Rock Path to Glory: Rio Gold Medalist Ding Ning

December 19, 2016
By Wang Jiyu and Liu HongchaoEditor: Joyce Dong
Rock Path to Glory: Rio Gold Medalist Ding Ning

Ding Ning [Xinhua/Wang Lili]


Rio Olympic gold medalist table tennis player Ding Ning, 26, suffered many setbacks before rising to the peak of her sport.

In 2006, Ding's ranking in the national team was last but one. However, within five years of hard practice, the tenacious female had raised her level point-by-point to become China's number one player.

Things did not always go so smoothly.

In May 2010, when taking part in the World Team Table Tennis Championships in Moscow, she was beaten by a duo from Singapore in the women's doubles final. As a result, China lost the event 1-3, which made Ding burst into tears.

"At that time, I was young and couldn't handle the scenario properly, which finally put me in an unfavorable temperament," she recalled.

The experience gave her a heavy blow. She says she spent over half a year overcoming the event's negative effects.

"Due to the support and encouragement of my coach, family members and friends, I identified my shortcomings and made changes," she continued.

Clearing her tears, Ding worked hard to relieve herself from the fear and pressure of failure and analyzed her opponents carefully. After adjustments, she claimed the women's single title during that year's National Table Tennis Championships.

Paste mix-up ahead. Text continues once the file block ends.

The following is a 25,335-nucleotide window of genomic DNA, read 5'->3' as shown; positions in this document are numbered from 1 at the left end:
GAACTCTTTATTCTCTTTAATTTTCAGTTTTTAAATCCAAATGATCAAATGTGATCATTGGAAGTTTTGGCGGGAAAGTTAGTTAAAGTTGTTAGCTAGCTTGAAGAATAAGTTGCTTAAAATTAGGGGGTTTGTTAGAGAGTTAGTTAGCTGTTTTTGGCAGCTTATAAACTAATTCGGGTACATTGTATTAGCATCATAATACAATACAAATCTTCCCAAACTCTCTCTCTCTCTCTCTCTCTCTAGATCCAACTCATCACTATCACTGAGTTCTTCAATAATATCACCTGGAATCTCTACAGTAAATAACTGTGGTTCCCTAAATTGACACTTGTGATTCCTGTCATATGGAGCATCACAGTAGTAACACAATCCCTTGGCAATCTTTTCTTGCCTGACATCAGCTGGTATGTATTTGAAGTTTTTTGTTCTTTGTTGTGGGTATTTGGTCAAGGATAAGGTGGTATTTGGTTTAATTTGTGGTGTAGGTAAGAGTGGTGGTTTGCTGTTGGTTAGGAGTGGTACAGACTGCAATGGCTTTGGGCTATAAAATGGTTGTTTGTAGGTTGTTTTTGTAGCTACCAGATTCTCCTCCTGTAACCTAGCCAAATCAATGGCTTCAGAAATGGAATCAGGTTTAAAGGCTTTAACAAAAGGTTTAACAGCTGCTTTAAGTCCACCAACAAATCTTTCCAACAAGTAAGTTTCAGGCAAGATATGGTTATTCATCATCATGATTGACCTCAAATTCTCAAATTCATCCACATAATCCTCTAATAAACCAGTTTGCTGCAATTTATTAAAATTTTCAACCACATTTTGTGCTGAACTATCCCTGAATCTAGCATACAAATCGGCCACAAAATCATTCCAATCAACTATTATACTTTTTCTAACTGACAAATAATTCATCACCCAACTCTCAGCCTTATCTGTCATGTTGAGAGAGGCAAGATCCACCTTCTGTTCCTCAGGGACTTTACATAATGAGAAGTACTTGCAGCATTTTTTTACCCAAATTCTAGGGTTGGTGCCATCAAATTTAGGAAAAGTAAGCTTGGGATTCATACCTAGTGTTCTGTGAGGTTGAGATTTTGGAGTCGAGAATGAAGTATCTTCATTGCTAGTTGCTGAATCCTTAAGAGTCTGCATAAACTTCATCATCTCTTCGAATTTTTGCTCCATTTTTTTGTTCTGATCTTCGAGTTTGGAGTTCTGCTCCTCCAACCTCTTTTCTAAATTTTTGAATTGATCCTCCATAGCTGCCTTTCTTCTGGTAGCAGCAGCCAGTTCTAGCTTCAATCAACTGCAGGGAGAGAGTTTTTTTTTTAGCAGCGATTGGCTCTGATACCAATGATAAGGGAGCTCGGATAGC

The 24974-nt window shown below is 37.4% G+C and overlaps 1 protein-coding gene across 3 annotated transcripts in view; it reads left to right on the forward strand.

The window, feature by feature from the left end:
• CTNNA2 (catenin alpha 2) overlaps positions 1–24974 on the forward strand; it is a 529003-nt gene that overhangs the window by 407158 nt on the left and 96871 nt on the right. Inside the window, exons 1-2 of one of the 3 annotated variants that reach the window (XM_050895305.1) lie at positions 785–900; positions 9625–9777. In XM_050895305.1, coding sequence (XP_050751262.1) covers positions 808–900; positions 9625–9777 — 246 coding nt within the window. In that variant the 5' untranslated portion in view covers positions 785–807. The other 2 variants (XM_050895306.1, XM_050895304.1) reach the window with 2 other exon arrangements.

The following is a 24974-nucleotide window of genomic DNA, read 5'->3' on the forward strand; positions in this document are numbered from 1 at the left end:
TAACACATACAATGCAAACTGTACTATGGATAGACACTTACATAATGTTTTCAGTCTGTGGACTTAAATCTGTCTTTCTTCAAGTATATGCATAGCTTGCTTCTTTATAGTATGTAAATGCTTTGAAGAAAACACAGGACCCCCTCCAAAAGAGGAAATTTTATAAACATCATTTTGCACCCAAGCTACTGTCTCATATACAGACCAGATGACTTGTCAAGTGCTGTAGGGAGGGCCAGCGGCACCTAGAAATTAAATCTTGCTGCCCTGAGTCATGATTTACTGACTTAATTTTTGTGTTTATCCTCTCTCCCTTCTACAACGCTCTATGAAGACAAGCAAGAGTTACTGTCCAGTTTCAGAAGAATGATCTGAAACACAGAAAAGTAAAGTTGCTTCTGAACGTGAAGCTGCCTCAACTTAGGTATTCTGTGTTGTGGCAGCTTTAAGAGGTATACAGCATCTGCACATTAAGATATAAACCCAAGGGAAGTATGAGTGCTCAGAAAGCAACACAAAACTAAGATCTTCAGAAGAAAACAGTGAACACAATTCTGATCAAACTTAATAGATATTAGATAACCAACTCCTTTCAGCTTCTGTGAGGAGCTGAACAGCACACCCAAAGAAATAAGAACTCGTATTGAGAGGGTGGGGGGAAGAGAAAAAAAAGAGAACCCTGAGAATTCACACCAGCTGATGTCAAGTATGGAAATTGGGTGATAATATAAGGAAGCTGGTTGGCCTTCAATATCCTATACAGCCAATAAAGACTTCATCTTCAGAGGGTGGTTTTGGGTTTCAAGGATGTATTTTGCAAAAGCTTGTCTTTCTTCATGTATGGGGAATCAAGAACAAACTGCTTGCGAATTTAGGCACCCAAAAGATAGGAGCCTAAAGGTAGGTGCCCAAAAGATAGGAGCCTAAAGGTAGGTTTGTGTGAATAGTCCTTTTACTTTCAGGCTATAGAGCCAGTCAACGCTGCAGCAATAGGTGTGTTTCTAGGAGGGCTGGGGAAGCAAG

In 2011, well-prepared to make a splash, Ding harvested her first singles world championship during the World Table Tennis Championships held in Rotterdam, Netherlands, which helped her overcome the shadow of the Moscow loss.

However, when she competed during the 2012 London Olympics, one of her playing techniques which she practiced since childhood was repeatedly judged as a breach of rules. At last, she returned with silver.

"The London setback let me suffer a heavier blow," she commented.

"She never shrank back when encountering difficulties. Such spirit is more valuable than her technical skills," says Kong Linghui, head coach of the national women's table tennis team.

During the 2015 World Championships held in Suzhou, east China's Jiangsu Province, Ding won the event regardless of lagging behind early on and suffering an injury in the final.

"These setbacks and difficulties are my most precious resources. They have given me a lesson about table tennis, life and healthy growth," Ding concluded.

(Source: People's Daily/Translated and edited by Women of China)

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